11/22, 1039.8, 57/39, sunny, NE10-20, Thorofare Creek - We slept wonderfully late, until almost 7am, letting the sun lighten the sky while we were still snug in bed. I made coffee and bacon, eggs, greens, and toast and the stove warmed the boat some. We lit the oil lamps too.
After breakfast, Dobbs rowed Murphy to shore and I reclined at the table reading. Dobbs returned with Murphy and then decided to go off exploring the mostly abandoned canals and basin we pass the entrance to when we come in here. We’ve always been curious about them. The basin is visible from the top of the dune, as are a few buildings. Dobbs discovered a large schooner at a dock on the first canal to the south. Then, in the last canal on the left, back toward the basin, Dobbs met “River John”, THE local (he’s it). His old fuzzy black dog “Pap” came out the dock to muster his best hoarse barks at Dobbs while also getting petted. River John kindly asked if there was anything we needed, did we have enough food. He said he had a snake all fileted up and ready to go for Thanksgiving dinner later on. “Really?” Dobbs asked. “No! I’m just kidding!” replied River John, laughing. He told Dobbs about how the canals were dug in the 1960’s but the development never took off. Only a handful of houses were built and no more can be now because the land is protected. River Johns owns three of the houses and rents one as an AirBnB. He’s lived here 28 years, miles away from anything mostly but sand, woods, wildlife, and water. He told Dobbs it’s best to be in after dark to avoid running into feral pigs or coyotes. During floods, he said snakes (some of them venomous) congregate on his porch and he has to carefully shoo them off with a broom. Dobbs asked, “Don’t you worry about snakes coming into the house to be warm?” “Well,” he said, “I keep a hog snake in the house to keep the mice down.” “Really?” Dobbs asked. “No! I’m kidding!” he said. Dobbs defended his asking by sharing that we allow black snakes in our crawl space and shed to keep the mice down. We got fellow “swampbilly” points for that, I think.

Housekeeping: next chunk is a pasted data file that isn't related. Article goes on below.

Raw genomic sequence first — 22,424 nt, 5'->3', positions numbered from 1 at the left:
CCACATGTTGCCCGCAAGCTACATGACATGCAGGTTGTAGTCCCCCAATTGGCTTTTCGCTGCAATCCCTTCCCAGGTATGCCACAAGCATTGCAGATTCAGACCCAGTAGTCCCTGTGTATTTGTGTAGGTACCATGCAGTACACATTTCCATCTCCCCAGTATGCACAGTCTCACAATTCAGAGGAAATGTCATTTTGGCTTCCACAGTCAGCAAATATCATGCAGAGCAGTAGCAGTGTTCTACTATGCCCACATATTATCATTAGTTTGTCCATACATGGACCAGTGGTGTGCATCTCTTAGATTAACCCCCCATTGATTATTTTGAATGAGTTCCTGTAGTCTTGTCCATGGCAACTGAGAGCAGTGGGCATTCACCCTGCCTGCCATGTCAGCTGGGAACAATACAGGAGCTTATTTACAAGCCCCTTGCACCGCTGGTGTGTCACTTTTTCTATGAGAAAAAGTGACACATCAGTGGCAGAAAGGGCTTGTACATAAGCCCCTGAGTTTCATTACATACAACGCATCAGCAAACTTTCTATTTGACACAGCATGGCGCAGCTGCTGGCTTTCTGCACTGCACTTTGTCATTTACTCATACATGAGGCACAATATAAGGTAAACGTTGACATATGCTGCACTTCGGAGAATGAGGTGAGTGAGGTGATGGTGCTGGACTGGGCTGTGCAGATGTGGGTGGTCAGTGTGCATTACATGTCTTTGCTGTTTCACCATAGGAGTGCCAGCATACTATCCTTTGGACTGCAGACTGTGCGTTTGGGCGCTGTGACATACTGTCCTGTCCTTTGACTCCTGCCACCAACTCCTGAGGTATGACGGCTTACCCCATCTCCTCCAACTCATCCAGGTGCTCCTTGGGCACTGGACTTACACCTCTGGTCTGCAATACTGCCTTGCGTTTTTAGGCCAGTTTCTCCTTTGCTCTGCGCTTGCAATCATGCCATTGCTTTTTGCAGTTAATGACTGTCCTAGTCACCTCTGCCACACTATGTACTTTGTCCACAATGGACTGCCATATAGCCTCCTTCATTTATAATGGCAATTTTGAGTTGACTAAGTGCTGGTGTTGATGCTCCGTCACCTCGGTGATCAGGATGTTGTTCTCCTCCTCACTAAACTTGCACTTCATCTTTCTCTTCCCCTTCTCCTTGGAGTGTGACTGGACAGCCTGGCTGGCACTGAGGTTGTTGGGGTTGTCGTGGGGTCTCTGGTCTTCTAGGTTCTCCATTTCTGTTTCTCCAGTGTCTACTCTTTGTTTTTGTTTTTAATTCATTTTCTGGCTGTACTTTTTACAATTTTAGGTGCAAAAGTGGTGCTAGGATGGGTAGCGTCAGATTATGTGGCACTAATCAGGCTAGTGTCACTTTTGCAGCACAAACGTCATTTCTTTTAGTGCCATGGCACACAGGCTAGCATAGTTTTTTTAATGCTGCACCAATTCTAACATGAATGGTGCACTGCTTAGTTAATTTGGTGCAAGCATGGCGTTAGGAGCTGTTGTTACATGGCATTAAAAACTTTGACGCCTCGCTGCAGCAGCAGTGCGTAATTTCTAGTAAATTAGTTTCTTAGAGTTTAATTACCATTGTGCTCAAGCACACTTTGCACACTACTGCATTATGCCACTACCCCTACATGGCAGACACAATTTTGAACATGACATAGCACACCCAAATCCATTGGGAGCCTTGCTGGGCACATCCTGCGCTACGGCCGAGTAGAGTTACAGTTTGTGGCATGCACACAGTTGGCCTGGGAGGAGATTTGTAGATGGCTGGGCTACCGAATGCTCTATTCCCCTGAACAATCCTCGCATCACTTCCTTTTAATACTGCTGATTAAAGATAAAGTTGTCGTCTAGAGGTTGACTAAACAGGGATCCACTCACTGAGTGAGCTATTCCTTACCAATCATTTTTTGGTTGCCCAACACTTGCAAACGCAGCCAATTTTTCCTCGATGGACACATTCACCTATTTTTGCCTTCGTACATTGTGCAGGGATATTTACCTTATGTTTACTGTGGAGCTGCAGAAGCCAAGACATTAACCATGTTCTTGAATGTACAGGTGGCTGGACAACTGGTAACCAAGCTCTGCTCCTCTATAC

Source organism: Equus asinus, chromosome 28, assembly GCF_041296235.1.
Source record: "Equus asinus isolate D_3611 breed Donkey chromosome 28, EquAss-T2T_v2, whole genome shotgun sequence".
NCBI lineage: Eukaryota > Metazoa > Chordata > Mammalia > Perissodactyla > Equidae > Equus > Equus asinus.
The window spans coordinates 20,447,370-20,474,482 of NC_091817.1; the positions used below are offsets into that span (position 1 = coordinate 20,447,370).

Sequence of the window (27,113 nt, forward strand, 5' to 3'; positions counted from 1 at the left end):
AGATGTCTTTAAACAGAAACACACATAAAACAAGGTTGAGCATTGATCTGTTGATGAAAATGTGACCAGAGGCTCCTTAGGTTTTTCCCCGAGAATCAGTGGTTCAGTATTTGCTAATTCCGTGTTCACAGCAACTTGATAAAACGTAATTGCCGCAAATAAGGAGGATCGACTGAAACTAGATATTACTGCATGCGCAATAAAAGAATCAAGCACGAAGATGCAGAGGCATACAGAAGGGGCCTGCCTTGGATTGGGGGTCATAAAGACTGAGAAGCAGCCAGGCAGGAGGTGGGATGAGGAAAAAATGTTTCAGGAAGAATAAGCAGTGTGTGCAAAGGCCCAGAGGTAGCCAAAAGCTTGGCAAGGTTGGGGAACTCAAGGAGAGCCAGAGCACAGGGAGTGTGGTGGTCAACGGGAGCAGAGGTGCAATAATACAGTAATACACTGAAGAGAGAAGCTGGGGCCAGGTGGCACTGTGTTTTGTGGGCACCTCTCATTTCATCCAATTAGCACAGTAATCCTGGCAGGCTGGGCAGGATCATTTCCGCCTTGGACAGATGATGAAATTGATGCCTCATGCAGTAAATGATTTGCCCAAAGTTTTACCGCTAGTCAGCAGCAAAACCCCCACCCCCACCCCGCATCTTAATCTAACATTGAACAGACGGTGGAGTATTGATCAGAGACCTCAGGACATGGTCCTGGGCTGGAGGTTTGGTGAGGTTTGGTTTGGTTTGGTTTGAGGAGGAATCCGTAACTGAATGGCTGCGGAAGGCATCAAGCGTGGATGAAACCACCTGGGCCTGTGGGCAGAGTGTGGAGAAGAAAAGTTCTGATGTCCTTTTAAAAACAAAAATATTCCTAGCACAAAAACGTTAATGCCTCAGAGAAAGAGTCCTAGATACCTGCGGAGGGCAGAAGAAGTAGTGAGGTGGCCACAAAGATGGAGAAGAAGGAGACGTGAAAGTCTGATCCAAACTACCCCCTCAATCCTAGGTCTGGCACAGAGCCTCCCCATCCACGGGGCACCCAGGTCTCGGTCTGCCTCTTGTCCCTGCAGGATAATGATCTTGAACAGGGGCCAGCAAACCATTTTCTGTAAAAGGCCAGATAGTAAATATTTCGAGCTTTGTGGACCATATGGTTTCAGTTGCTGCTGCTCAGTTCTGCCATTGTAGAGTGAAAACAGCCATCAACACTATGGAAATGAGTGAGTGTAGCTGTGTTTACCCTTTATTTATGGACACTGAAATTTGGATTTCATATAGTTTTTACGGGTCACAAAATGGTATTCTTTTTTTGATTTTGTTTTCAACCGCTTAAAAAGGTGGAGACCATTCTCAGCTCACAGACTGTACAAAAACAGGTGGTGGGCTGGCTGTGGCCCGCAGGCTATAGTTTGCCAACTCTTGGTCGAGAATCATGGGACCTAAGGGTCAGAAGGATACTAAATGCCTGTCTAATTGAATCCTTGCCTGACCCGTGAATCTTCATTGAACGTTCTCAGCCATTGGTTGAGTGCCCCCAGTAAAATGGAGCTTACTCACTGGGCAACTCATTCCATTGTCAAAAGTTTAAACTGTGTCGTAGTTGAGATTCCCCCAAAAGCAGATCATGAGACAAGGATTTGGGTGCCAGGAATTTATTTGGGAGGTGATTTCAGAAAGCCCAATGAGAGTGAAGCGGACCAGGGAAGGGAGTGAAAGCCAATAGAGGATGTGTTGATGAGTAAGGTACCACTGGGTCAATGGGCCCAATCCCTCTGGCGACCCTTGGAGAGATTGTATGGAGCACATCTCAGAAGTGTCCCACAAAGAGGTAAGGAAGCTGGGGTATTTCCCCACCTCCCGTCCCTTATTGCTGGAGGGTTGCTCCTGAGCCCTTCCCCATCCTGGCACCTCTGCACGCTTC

While Dobbs was away I worked on our travelogue. When he returned, he told me all about his exploration and meeting River John and then laid down for a nap. By then the sun was shining into the boat and we could leave the hatch boards out.
Around 12:30pm, I started preparing our Thanksgiving dinner - turkey browned and then finished in the pressure cooker, stuffing and gravy, sweet potatoes, and cranberry sauce. It all turned out beautifully - the nicest Thanksgiving meal I’ve ever prepared. We feasted.
To aid digestion, Dobbs rowed us to shore and we walked the 2-mile long Larry Paul Trail.
The trail traverses several different ecosystems - pine forest, loamy woodland where Spanish moss drips from every tree limb, scrubby upland where red oaks grow small in sandy soil.
The variety of mushrooms we spotted was impressive.
We could see upturned ground all around trees, where pigs had rooted.
One deer crossed our path and we came upon a dead pig (bad mushroom perhaps?). It’s a very nice, well-maintained trail, and it’s so quiet here. It’s pretty obvious that there aren’t many people around.
Dobbs rowed us home and we had pumpkin pie for dessert. I worked some more on our travelogue and colored while the videos uploaded. Despite a forecast for strong wind, it’s still calm here, with just the occasional breeze moving the boat. I’m sure the large dune to the northeast helps.